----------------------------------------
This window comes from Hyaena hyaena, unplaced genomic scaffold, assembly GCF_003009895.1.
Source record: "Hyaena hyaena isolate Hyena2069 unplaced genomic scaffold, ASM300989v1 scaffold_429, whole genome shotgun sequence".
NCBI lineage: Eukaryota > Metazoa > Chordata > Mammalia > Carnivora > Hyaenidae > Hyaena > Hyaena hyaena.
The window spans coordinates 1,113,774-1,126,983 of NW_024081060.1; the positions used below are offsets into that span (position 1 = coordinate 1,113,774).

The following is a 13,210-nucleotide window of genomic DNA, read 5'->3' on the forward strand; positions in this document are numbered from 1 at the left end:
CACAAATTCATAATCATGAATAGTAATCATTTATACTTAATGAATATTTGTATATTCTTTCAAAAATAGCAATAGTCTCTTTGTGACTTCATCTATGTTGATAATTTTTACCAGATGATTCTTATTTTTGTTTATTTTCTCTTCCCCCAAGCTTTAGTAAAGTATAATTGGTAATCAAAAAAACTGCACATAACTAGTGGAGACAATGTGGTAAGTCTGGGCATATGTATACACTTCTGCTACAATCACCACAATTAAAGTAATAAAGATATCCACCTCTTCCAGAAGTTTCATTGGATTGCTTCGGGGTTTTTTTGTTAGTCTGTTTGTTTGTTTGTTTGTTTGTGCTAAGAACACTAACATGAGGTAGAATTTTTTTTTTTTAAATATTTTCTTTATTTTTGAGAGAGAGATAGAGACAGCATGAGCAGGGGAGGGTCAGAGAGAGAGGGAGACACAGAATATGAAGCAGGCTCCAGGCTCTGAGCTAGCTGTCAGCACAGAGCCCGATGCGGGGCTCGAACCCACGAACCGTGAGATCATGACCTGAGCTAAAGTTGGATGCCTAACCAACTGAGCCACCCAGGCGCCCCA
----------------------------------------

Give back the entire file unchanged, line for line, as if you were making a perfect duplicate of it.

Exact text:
This window comes from Hyaena hyaena, unplaced genomic scaffold, assembly GCF_003009895.1.
Source record: "Hyaena hyaena isolate Hyena2069 unplaced genomic scaffold, ASM300989v1 scaffold_429, whole genome shotgun sequence".
NCBI lineage: Eukaryota > Metazoa > Chordata > Mammalia > Carnivora > Hyaenidae > Hyaena > Hyaena hyaena.
The window spans coordinates 1,113,774-1,126,983 of NW_024081060.1; the positions used below are offsets into that span (position 1 = coordinate 1,113,774).

The following is a 13,210-nucleotide window of genomic DNA, read 5'->3' on the forward strand; positions in this document are numbered from 1 at the left end:
CACAAATTCATAATCATGAATAGTAATCATTTATACTTAATGAATATTTGTATATTCTTTCAAAAATAGCAATAGTCTCTTTGTGACTTCATCTATGTTGATAATTTTTACCAGATGATTCTTATTTTTGTTTATTTTCTCTTCCCCCAAGCTTTAGTAAAGTATAATTGGTAATCAAAAAAACTGCACATAACTAGTGGAGACAATGTGGTAAGTCTGGGCATATGTATACACTTCTGCTACAATCACCACAATTAAAGTAATAAAGATATCCACCTCTTCCAGAAGTTTCATTGGATTGCTTCGGGGTTTTTTTGTTAGTCTGTTTGTTTGTTTGTTTGTTTGTGCTAAGAACACTAACATGAGGTAGAATTTTTTTTTTTTAAATATTTTCTTTATTTTTGAGAGAGAGATAGAGACAGCATGAGCAGGGGAGGGTCAGAGAGAGAGGGAGACACAGAATATGAAGCAGGCTCCAGGCTCTGAGCTAGCTGTCAGCACAGAGCCCGATGCGGGGCTCGAACCCACGAACCGTGAGATCATGACCTGAGCTAAAGTTGGATGCCTAACCAACTGAGCCACCCAGGCGCCCCA